Malaysia’s ringgit gained, headed for a third monthly advance, on speculation a decline in energy prices will support the nation’s export-led economic recovery.
Crude-oil prices fell for a second day, dropping 0.1 percent to $108.45 a barrel in New York, after hitting a nine-month high last week. The Bloomberg-JPMorgan Asia Dollar Index halted a two-day drop before the European Central Bank allots a second round of three-year loans to regional financial institutions.
“There is some relief from the fall in oil prices,” said Sim Moh Siong, a currency strategist at Bank of Singapore Ltd. “The market is expecting a further boost from the liquidity injection from the European Central Bank.”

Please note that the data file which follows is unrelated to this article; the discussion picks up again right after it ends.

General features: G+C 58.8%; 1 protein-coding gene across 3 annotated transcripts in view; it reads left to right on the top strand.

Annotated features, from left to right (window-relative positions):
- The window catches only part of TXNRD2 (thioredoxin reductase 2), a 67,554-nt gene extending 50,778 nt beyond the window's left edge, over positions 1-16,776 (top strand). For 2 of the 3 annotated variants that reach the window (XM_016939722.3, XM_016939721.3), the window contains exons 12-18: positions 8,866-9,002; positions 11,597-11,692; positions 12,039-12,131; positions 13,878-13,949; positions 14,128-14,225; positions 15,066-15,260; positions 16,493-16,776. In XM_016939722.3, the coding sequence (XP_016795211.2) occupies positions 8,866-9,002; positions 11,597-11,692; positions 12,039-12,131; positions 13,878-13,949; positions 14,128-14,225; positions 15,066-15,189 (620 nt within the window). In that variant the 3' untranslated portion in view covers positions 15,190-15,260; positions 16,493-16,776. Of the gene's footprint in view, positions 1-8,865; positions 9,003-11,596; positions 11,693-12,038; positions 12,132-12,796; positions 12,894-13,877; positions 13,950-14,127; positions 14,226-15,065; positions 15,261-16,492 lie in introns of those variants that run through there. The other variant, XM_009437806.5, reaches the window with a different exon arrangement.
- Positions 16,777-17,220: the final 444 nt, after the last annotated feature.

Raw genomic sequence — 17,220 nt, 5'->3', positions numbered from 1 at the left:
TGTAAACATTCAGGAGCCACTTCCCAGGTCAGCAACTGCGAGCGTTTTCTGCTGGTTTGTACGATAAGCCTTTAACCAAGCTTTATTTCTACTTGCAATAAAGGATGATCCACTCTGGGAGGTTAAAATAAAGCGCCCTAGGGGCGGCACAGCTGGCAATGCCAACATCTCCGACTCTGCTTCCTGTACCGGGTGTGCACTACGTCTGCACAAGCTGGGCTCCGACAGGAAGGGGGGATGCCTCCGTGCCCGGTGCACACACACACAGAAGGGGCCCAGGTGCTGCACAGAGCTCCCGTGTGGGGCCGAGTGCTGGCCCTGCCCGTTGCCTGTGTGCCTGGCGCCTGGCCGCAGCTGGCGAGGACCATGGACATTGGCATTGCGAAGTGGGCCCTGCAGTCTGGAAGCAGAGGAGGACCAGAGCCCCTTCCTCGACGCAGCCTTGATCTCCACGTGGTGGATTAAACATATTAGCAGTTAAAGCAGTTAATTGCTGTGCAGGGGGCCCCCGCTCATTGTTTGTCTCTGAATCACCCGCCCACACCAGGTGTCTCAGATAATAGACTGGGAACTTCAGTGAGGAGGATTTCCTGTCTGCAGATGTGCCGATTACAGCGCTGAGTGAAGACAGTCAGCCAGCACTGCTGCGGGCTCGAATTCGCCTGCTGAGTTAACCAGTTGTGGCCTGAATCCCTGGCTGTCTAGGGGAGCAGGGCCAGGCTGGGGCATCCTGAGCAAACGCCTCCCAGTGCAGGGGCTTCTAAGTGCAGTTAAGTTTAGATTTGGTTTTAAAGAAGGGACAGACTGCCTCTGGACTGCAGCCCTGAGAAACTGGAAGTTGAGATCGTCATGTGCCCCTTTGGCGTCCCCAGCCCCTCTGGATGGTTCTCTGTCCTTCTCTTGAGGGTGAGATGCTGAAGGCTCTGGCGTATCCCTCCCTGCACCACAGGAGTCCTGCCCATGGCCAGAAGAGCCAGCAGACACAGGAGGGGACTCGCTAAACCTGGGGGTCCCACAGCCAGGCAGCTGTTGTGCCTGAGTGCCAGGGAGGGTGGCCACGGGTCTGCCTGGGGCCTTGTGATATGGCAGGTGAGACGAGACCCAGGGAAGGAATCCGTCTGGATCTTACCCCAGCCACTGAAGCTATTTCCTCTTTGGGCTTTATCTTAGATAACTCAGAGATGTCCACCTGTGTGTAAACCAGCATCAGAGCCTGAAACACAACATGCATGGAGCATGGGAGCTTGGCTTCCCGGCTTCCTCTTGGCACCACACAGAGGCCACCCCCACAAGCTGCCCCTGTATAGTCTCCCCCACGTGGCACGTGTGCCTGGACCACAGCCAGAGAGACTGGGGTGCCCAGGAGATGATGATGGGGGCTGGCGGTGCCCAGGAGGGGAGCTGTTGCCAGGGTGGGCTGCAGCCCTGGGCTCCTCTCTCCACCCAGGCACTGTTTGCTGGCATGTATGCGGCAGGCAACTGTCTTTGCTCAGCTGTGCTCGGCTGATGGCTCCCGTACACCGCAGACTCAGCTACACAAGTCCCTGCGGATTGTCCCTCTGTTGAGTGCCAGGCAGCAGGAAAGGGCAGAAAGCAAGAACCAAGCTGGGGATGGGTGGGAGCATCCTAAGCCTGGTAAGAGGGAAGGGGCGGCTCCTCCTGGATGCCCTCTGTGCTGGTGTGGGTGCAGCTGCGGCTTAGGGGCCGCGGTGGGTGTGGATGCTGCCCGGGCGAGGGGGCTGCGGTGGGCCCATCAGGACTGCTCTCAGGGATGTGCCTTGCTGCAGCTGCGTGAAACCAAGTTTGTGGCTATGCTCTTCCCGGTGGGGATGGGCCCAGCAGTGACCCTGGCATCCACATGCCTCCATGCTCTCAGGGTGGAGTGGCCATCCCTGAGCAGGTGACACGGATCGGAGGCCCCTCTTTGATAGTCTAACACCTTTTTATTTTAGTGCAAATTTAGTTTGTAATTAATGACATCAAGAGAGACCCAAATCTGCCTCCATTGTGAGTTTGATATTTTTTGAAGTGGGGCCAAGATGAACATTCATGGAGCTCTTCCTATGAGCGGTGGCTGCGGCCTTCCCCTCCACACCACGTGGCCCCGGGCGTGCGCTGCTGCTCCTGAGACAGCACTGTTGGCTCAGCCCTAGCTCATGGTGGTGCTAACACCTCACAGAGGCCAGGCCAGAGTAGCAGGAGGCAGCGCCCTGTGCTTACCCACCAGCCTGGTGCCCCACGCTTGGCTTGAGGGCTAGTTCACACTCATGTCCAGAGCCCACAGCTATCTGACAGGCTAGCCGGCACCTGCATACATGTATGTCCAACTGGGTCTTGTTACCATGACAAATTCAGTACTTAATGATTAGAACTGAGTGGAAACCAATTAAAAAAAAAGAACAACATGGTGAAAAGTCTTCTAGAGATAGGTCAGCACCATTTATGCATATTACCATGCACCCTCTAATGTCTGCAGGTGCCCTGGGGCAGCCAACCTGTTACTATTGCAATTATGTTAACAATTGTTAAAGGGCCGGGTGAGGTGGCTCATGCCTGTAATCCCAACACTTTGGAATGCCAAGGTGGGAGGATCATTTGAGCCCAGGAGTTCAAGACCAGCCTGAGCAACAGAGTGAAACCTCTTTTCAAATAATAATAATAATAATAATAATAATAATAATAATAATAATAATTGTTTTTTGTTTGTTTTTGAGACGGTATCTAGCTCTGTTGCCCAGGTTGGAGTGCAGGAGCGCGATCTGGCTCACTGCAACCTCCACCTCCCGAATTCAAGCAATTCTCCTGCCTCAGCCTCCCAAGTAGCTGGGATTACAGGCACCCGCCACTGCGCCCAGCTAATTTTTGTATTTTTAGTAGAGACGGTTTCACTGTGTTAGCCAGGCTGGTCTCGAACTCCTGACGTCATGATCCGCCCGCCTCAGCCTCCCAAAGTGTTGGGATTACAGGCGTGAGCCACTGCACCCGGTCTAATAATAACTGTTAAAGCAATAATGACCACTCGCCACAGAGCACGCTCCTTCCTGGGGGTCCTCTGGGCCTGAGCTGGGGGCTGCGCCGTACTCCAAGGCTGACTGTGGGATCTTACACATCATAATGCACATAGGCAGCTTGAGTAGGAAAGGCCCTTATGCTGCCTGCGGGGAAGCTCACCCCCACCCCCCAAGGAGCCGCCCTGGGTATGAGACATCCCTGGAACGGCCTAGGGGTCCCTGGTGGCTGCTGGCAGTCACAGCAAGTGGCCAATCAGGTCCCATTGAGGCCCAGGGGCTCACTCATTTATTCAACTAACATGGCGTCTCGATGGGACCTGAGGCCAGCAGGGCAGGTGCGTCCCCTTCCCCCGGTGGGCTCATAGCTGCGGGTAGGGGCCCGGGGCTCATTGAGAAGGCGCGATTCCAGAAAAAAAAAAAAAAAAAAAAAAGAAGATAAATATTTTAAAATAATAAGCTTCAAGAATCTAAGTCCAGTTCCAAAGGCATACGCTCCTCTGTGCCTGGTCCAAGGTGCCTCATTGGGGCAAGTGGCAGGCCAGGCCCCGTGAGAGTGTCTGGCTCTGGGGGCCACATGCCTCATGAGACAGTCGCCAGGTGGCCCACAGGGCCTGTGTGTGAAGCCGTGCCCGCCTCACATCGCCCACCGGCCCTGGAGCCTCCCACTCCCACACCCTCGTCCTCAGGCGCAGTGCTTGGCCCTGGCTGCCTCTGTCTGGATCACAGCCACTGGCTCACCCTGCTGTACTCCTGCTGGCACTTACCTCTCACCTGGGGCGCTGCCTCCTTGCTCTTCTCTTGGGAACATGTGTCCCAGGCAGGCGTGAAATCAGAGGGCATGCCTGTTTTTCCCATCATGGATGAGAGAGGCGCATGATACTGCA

The ringgit added 0.5 percent to 3.0100 per dollar as of 4:09 p.m. in Kuala Lumpur, according to data compiled by Bloomberg. The currency has advanced 1 percent this month.
Five-year government bonds were little changed. The yield on the 4.262 percent notes due September 2016 held at 3.22 percent, according to Bursa Malaysia. That was the highest level since Jan. 18.